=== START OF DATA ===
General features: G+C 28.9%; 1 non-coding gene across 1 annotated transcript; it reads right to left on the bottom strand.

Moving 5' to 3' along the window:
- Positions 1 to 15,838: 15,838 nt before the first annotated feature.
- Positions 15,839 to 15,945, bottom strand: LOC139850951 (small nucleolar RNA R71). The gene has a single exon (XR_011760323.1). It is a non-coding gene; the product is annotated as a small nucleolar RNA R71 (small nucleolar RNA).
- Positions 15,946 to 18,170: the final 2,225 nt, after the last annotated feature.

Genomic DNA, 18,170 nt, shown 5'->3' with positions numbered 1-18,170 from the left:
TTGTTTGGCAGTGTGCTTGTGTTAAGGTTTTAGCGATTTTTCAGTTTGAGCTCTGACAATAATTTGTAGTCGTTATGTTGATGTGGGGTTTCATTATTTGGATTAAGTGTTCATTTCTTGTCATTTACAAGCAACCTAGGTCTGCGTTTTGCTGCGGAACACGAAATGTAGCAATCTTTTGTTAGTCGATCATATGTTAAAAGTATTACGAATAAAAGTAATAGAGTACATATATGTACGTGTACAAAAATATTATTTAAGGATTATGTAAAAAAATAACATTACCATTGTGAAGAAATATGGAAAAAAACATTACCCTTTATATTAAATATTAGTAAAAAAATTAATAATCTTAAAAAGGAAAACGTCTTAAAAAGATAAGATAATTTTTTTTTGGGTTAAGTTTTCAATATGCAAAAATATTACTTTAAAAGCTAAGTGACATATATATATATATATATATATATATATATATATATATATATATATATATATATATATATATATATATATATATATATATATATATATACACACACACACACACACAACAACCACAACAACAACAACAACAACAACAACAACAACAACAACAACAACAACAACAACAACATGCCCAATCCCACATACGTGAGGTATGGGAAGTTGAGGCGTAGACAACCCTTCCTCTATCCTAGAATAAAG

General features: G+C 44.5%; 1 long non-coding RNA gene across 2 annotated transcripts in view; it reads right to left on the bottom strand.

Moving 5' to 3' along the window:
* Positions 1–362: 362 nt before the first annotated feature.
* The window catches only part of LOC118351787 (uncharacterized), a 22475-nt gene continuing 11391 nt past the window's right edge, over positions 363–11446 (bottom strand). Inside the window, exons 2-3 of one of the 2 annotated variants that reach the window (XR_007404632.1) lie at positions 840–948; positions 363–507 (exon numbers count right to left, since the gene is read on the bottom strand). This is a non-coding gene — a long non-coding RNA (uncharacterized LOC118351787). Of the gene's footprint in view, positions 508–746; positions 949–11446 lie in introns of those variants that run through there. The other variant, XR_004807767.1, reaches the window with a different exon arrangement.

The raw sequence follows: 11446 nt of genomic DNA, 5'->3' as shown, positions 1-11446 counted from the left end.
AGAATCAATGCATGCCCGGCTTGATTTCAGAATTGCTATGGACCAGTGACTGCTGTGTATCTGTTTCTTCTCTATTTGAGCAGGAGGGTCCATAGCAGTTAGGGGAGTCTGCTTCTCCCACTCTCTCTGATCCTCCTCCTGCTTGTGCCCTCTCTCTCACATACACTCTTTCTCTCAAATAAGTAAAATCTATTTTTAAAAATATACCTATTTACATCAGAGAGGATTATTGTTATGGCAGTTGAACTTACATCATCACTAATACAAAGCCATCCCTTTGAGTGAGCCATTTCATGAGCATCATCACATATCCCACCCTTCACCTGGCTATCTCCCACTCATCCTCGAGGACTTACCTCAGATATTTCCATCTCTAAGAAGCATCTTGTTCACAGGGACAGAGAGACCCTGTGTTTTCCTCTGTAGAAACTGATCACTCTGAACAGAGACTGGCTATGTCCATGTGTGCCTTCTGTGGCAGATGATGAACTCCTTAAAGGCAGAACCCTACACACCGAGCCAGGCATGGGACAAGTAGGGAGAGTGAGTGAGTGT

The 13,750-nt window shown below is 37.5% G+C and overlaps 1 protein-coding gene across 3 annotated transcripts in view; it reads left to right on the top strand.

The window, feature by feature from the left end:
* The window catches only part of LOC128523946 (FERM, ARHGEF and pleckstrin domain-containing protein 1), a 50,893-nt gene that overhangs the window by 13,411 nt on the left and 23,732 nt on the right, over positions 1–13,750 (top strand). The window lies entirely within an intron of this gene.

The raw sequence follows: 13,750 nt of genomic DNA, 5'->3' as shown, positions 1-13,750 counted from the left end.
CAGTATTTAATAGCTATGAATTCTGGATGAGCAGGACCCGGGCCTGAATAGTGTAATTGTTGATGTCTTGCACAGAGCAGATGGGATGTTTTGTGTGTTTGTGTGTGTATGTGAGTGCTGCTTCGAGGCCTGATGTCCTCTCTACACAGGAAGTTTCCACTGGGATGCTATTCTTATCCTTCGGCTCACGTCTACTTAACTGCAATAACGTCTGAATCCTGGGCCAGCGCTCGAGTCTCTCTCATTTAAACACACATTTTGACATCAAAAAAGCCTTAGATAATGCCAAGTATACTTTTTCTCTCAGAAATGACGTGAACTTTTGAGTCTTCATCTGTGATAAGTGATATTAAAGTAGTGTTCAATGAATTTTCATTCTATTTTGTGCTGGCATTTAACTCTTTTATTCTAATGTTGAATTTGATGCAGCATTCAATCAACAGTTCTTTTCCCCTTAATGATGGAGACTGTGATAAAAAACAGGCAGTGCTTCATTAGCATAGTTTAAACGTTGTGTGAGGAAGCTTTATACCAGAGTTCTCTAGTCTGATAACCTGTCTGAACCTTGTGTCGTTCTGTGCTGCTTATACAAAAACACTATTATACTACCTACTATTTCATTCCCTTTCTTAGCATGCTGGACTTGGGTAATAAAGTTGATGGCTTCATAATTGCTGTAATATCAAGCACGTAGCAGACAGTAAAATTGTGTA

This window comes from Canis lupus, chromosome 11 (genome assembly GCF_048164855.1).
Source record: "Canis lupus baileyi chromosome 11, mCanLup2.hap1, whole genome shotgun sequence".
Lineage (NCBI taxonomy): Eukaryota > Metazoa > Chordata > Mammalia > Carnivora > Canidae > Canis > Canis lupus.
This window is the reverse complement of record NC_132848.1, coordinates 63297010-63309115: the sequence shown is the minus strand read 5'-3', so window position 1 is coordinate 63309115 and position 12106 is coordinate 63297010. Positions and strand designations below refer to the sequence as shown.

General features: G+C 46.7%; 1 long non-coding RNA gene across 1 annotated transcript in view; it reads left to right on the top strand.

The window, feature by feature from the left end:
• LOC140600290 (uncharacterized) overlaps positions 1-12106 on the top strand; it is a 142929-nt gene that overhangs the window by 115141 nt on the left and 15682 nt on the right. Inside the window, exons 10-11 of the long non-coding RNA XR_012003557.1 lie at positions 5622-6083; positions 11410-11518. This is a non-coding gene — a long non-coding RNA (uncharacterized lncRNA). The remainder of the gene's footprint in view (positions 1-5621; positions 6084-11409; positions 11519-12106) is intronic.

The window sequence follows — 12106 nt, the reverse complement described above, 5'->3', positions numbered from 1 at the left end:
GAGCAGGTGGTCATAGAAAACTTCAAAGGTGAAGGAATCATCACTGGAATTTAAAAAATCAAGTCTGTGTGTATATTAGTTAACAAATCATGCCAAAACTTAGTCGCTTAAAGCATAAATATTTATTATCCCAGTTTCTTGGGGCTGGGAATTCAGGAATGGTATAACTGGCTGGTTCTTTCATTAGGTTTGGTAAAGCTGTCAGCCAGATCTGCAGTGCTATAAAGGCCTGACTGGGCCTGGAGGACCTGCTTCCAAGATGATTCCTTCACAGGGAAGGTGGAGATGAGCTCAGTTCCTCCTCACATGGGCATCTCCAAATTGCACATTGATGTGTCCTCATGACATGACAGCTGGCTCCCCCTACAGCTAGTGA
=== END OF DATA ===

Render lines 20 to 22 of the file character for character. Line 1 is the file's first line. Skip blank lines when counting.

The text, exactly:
Source record: "Canis lupus baileyi chromosome 11, mCanLup2.hap1, whole genome shotgun sequence".
Lineage (NCBI taxonomy): Eukaryota > Metazoa > Chordata > Mammalia > Carnivora > Canidae > Canis > Canis lupus.
This window is the reverse complement of record NC_132848.1, coordinates 63297010-63309115: the sequence shown is the minus strand read 5'-3', so window position 1 is coordinate 63309115 and position 12106 is coordinate 63297010. Positions and strand designations below refer to the sequence as shown.